On cross-examination, Defendant's counsel went over the fact that Ms. Seaton worked at Parchman in the personnel department and asked Lucas if she knew why Seaton voted not to hire her. Defense counsel also asked Lucas whether she tried to stop anyone from looking into her personnel file from Parchman.
The letter at issue, written by Lucas to the Mayor and the Board of Shelby states:
During that same [May 5, 1998] meeting Mrs. Seaton objected to me being hired on information that she relayed to this board and in relation to my not being reemployed at the Mississippi Department of Corrections (MDOC).
Mrs. Seaton did not have the authority to interject into a Shelby City Board Meeting that information. She is privileged to that information based on job duties and responsibility for the Mississippi Department of Correction and the two job responsibilities do not overlap and should not be allowed to overlap. Mrs. Seaton shared that information in violation of my privacy rights.
I have investigated her accusation myself and found that all the documents necessary for my re-employment to be in my file at MDOC, and there is nothing negative in my file that would hold up my re-employment from [MDOC] in fact, I have in my possession a copy of the rehire approval from signed by the Commissioner of MDOC.
I am requesting a hearing ... in relation to ... me being hired to the City of Shelby Police Department and I request Mrs. Seaton provide me and the board any information in writing that she has to prevent that employment.
At trial, Defendant primarily pointed out the second paragraph, which seems to contradict Lucas' statements that she wasn't concerned about anything in her personnel file and that she never tried to stop anyone from checking up on her personnel file or looking into her background. Defendant states that Plaintiff likewise never produced the letter to Defendant during discovery and that it appears if anyone had an obligation to disclose the existence of the letter, it would be the Plaintiff. Defendant argues that Lucas could not have been prejudiced because as the author, she obviously was aware that it existed. Defendant also asserts that exhibits to be used for impeachment are not required to be listed in the pre-trial order.
As an initial matter, the court notes that there are "surprisingly few cases on the discoverability of impeachment evidence." Chiasson v. Zapata Gulf Marine Corp., 988 F.2d 513, 516 (5th Cir.1993). Impeachment *523 evidence is that which is offered to "discredit a witness ... to reduce the effectiveness of [her] testimony by bringing forth evidence which explains why the jury should not put faith in ... [her] testimony." Chiasson, 988 F.2d at 517.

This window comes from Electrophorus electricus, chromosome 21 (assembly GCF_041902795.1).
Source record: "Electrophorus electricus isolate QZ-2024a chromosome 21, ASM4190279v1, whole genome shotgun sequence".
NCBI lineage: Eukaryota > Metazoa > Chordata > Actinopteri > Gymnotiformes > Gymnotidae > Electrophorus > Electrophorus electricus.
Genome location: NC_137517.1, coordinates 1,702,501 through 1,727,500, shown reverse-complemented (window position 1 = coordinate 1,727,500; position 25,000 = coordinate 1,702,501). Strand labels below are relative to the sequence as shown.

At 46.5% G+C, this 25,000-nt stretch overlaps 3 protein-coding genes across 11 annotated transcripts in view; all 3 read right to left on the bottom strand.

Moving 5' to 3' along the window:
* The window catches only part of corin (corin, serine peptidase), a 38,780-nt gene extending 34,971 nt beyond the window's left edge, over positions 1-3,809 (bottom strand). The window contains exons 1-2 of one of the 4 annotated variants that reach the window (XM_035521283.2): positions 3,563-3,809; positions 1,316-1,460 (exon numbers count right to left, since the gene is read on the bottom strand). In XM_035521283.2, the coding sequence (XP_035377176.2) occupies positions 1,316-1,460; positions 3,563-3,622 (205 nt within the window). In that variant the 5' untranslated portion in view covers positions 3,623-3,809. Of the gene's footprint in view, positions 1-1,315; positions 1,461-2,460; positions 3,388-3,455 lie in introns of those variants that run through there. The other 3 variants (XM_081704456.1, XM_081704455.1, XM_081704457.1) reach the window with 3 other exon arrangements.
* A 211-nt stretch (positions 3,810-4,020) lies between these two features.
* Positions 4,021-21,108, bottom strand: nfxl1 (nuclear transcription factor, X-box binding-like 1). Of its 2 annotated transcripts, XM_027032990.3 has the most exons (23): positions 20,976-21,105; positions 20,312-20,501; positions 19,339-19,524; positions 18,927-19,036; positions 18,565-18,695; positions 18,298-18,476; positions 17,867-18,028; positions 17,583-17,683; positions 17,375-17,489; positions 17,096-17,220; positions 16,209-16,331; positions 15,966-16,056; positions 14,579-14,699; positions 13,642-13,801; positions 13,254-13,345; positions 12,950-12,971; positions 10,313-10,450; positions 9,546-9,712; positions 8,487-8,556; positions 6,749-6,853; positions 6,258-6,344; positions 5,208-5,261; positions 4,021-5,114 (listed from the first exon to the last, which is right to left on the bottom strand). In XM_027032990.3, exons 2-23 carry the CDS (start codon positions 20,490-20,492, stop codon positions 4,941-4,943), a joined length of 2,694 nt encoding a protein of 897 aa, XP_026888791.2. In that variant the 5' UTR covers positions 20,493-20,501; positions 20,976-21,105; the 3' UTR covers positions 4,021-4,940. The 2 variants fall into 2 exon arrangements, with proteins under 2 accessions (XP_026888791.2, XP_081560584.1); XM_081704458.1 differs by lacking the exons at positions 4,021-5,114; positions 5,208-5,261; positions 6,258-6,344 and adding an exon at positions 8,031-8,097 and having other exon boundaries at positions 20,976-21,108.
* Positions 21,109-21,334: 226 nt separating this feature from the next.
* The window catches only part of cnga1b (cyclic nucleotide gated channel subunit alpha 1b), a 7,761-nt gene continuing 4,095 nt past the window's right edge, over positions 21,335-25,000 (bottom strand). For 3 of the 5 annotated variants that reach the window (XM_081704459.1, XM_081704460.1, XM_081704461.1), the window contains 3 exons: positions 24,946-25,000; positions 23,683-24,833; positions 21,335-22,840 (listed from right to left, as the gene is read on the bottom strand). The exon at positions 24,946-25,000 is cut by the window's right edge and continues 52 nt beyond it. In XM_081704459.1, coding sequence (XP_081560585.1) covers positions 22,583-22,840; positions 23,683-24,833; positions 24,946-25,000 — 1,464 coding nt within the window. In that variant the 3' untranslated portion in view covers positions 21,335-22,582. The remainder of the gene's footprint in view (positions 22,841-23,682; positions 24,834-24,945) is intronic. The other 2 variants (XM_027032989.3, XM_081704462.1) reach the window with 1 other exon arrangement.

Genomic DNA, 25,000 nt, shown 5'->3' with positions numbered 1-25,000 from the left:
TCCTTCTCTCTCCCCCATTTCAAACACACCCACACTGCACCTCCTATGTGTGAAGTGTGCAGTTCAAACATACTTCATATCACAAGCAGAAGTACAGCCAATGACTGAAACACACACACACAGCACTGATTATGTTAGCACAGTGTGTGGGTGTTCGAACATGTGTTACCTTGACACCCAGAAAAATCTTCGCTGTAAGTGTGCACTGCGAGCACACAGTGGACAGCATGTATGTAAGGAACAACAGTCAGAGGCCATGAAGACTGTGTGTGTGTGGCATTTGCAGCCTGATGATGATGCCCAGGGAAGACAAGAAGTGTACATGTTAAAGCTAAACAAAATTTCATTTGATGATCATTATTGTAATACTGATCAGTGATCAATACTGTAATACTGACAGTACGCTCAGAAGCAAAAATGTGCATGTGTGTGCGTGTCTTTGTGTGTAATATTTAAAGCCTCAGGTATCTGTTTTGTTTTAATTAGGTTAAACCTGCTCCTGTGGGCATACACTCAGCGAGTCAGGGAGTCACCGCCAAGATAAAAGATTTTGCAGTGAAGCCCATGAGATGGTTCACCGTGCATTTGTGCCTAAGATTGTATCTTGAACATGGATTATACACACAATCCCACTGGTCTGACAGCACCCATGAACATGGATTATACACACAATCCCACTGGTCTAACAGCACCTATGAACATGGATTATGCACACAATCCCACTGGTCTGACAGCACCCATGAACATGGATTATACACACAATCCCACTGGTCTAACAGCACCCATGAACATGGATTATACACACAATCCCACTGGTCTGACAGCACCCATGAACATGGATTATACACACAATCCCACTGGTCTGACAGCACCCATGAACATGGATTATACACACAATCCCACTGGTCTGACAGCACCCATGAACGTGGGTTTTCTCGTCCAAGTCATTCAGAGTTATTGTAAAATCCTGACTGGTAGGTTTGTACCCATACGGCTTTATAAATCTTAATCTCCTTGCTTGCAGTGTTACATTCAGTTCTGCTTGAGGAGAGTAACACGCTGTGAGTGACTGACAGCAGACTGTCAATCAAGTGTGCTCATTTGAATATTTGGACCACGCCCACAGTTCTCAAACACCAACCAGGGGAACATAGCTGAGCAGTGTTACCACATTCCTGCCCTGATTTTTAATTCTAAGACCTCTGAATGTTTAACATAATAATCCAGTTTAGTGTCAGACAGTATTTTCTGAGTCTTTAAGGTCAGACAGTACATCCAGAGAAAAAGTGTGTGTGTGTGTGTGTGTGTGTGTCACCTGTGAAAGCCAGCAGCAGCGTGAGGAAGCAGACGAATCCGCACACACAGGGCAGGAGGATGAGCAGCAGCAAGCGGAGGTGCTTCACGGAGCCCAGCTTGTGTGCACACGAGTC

In Miles v. M/V Mississippi Queen, 753 F.2d 1349 (5th Cir.1985), the plaintiff, a crew member of a passenger steamboat, claimed that he injured his back in an unwitnessed accident. Miles, 753 F.2d at 1350. Before trial, the defendant steamboat company found that plaintiff claimed to have been injured in two other accidents after he left the steamboat and that he made damaging admissions in statements he had given to an adjuster investigating the other claims. Id. Defendant's counsel informed the court at the pretrial conference that he intended to offer certain documents as impeachment and produced them for inspection to the court, but refused to let plaintiffs counsel inspect them. Id. at 1350-51. The court denied plaintiffs request to inspect the in camera documents. Id. at 1351. At trial, defendant's attorney questioned plaintiff with the statements he had given to the insurance adjuster investigating other claims. Id. Both of these alleged accidents occurred after plaintiff left the steamboat. Id. In one of the statements, which described a back injury from falling off a Haul trailer ramp, plaintiff stated "this was my first injury of any kind of accident in my life." Id. The jury ultimately returned a verdict for the defendant. Id.
The Fifth Circuit held that the district court erred in failing to order production of the statements to the plaintiff. Id. at 1350. The court stated that the defendant has preserved the dramatic impeachment value of the prior statements and there was neither reason nor excuse for delay in producing them. Id. at 1352. However, the Fifth Circuit held that any error was harmless, and affirmed the judgment entered on the jury verdict. The court stated:
Rule 61, however, provides a reprieve from retrial for error that is not "inconsistent with substantial justice. The court at every stage of the proceeding must disregard any error or defect in the proceeding which does not affect the substantial rights of the parties." This embodies the harmless error rule ... based on the sensible concept that a new trial should not be granted because of an error that inflicted no harm. Perfection is an aspiration, but the failure to achieve it in the judicial process, as elsewhere in life, does not, absent injury, require a repeat performance.
Id. at 1352 (footnotes omitted).
The court went on to state counsel for plaintiff has been able to point to no real prejudice resulting from his inability to review his statements. Id. The court noted that the statements had been given and were in writing and that failure to permit Miles to examine his prior statements was, under the circumstances, harmless. Id. at 1353-54.